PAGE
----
Woman rubbing her leg after a fall because she couldn’t hear.

From depression to dementia, numerous other health conditions are connected to the health of your hearing. Your hearing is connected to your health in the following ways.

1. your Hearing is Impacted by Diabetes

A widely-cited study that examined more than 5,000 adults determined that individuals who had been diagnosed with diabetes were two times as likely to experience mild or worse hearing impairment when tested with low- or mid-frequency sounds. Impairment was also more likely with high-frequency tones, but not as severe. This same research revealed that individuals who had slightly elevated blood sugar levels (pre-diabetic) were 30% more likely to have hearing loss. A more recent meta-study discovered that the link between hearing loss and diabetes was consistent, even when controlling for other variables.

So it’s pretty established that diabetes is related to an increased danger of hearing loss. But the significant question is why is there a connection. Science is at somewhat of a loss here. A whole variety of health issues have been linked to diabetes, including damage to the extremities, kidneys, and eyes. It’s feasible that diabetes has a similar damaging affect on the blood vessels of the inner ear. But it could also be associated with overall health management. Research that looked at military veterans underscored the link between hearing loss and diabetes, but specifically, it revealed that those with unchecked diabetes, in other words, individuals who are not monitoring their blood sugar or otherwise taking care of the disease, suffered worse outcomes. It’s important to have a doctor test your blood sugar if you believe you may have undiagnosed diabetes or are pre-diabetic.

2. Your Ears Can be Damaged by High Blood Pressure

Multiple studies have demonstrated that hearing loss is associated with high blood pressure, and some have found that high blood pressure may actually speed up age-related hearing loss. The results are consistent even when controlling for variables such as noise exposure and whether you’re a smoker. The only variable that appears to make a difference is gender: Men with high blood pressure are at a greater risk of hearing loss.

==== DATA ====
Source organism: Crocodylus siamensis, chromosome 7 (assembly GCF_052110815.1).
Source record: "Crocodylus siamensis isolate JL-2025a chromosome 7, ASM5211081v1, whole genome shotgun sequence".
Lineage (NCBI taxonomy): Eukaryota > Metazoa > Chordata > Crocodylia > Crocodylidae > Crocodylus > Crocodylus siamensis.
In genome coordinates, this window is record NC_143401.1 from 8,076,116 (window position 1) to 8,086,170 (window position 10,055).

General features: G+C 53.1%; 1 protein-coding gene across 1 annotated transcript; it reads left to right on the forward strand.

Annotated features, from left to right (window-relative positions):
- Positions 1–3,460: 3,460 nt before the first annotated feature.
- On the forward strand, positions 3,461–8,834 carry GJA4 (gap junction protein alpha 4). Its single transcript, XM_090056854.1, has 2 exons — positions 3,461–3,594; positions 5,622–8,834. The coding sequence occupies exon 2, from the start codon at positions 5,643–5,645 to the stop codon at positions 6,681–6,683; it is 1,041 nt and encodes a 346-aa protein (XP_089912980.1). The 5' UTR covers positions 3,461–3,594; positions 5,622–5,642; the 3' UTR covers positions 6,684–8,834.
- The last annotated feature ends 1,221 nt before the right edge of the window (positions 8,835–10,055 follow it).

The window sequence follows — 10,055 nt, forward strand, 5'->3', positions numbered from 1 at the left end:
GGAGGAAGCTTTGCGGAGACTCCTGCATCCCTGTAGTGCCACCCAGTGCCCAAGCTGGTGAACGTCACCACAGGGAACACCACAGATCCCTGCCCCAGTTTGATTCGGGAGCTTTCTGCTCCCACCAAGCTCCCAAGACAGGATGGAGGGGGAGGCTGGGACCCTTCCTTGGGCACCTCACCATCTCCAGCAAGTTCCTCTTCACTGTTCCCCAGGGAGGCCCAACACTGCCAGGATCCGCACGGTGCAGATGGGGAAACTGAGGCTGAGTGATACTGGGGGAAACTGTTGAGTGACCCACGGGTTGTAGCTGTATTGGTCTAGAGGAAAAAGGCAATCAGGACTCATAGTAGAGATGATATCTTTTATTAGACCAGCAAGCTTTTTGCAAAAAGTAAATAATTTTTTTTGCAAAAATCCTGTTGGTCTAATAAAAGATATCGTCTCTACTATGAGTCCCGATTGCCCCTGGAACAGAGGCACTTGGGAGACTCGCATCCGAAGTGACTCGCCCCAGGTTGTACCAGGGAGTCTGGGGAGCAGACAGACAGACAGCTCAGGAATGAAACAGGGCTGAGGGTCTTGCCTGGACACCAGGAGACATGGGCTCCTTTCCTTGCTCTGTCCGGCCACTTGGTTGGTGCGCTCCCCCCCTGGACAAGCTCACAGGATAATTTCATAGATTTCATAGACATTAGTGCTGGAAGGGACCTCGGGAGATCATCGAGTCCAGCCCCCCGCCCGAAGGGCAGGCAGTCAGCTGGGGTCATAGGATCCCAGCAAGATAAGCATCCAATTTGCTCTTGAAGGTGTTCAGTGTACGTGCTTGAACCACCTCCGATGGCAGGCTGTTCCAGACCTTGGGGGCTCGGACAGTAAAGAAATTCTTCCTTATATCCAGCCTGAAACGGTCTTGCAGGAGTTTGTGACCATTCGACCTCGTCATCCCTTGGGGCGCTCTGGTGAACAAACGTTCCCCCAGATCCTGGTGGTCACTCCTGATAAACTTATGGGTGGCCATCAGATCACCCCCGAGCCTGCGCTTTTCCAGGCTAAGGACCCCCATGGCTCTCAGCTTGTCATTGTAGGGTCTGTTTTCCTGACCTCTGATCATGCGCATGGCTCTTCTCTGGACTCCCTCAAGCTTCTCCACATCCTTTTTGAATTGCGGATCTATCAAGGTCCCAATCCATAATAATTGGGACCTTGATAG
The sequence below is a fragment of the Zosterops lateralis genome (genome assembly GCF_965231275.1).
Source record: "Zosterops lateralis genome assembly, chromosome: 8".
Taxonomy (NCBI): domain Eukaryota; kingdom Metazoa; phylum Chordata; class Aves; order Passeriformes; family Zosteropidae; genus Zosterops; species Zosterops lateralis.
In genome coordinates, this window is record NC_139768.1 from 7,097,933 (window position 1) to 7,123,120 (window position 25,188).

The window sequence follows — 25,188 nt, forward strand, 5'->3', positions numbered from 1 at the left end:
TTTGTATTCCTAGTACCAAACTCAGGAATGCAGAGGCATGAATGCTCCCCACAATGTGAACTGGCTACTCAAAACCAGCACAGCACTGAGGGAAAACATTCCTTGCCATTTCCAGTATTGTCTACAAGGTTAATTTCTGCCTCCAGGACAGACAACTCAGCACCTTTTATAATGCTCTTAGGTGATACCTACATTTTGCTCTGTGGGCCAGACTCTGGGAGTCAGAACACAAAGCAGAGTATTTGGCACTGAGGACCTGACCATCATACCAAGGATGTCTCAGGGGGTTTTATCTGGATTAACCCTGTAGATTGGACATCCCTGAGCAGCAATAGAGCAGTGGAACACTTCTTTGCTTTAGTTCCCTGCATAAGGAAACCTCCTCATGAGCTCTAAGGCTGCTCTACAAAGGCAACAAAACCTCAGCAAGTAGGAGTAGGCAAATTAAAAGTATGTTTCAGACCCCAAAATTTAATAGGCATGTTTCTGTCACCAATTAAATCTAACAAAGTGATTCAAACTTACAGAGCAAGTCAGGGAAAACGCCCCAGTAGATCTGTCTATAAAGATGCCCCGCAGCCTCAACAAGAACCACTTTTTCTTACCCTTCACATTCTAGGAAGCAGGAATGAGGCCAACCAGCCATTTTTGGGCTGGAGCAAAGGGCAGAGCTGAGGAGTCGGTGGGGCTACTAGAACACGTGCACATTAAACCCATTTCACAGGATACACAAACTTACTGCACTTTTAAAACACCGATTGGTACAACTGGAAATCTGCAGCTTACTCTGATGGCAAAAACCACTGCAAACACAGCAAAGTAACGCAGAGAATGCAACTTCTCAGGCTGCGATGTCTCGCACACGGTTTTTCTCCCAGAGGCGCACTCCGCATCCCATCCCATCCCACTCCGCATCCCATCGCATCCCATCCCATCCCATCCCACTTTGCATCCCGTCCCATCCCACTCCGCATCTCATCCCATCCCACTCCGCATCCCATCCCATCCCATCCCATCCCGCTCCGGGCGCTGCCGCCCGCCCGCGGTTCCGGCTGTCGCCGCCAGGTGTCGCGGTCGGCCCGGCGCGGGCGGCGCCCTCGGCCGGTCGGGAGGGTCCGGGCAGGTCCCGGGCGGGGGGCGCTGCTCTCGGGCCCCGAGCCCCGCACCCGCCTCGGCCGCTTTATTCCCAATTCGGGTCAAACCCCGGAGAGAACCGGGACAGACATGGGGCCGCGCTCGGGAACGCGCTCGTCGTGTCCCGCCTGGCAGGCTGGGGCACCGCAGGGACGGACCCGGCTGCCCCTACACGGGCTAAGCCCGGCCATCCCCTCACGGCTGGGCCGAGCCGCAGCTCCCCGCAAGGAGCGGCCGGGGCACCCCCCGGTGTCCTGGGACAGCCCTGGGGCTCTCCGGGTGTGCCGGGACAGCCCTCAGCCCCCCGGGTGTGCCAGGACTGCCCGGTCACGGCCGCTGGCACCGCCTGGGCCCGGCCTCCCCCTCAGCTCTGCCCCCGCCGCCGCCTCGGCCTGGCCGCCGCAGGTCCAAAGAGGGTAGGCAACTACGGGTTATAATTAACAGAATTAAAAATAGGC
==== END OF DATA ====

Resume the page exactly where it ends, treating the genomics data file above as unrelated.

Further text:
Your ears aren’t a component of your circulatory system, but they’re in close relation to it: Two of your body’s main arteries go right by your ears in addition to the presence of tiny blood vessels in your ears. Individuals with high blood pressure, in many cases, can hear their own blood pumping and this is the cause of their tinnitus. Because you can hear your own pulse with this type of tinnitus, it’s known as pulsatile tinnitus. But high blood pressure could also potentially cause physical damage to your ears, that’s the main hypothesis behind why it would speed up hearing loss. If your heart is pumping harder, there’s more force behind every beat. That could potentially damage the smaller blood arteries in your ears. Both medical intervention and lifestyle changes can be used to help manage high blood pressure. But if you think you’re suffering from hearing impairment, even if you think you’re too young for age-related hearing loss, you should schedule an appointment to see us.

3. Hearing Impairment And Dementia

You might have a higher chance of dementia if you have hearing impairment. Research from Johns Hopkins University that observed nearly 2,000 people over six years discovered that the risk of cognitive impairment increased by 24% with just mild hearing impairment (about 25 dB). Another study by the same researchers, which followed subjects over more than 10 years, revealed that the worse a subject’s hearing was, the more likely that he or she would develop dementia. This research also revealed that Alzheimer’s had a similar connection to hearing loss. Moderate hearing loss puts you at 3 times higher risk, based on these findings, than someone with normal hearing. The danger increases to 4 times with severe hearing loss.

It’s crucial, then, to get your hearing tested. It’s about your state of health.

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The site information is for educational and informational purposes only and does not constitute medical advice. To receive personalized advice or treatment, schedule an appointment.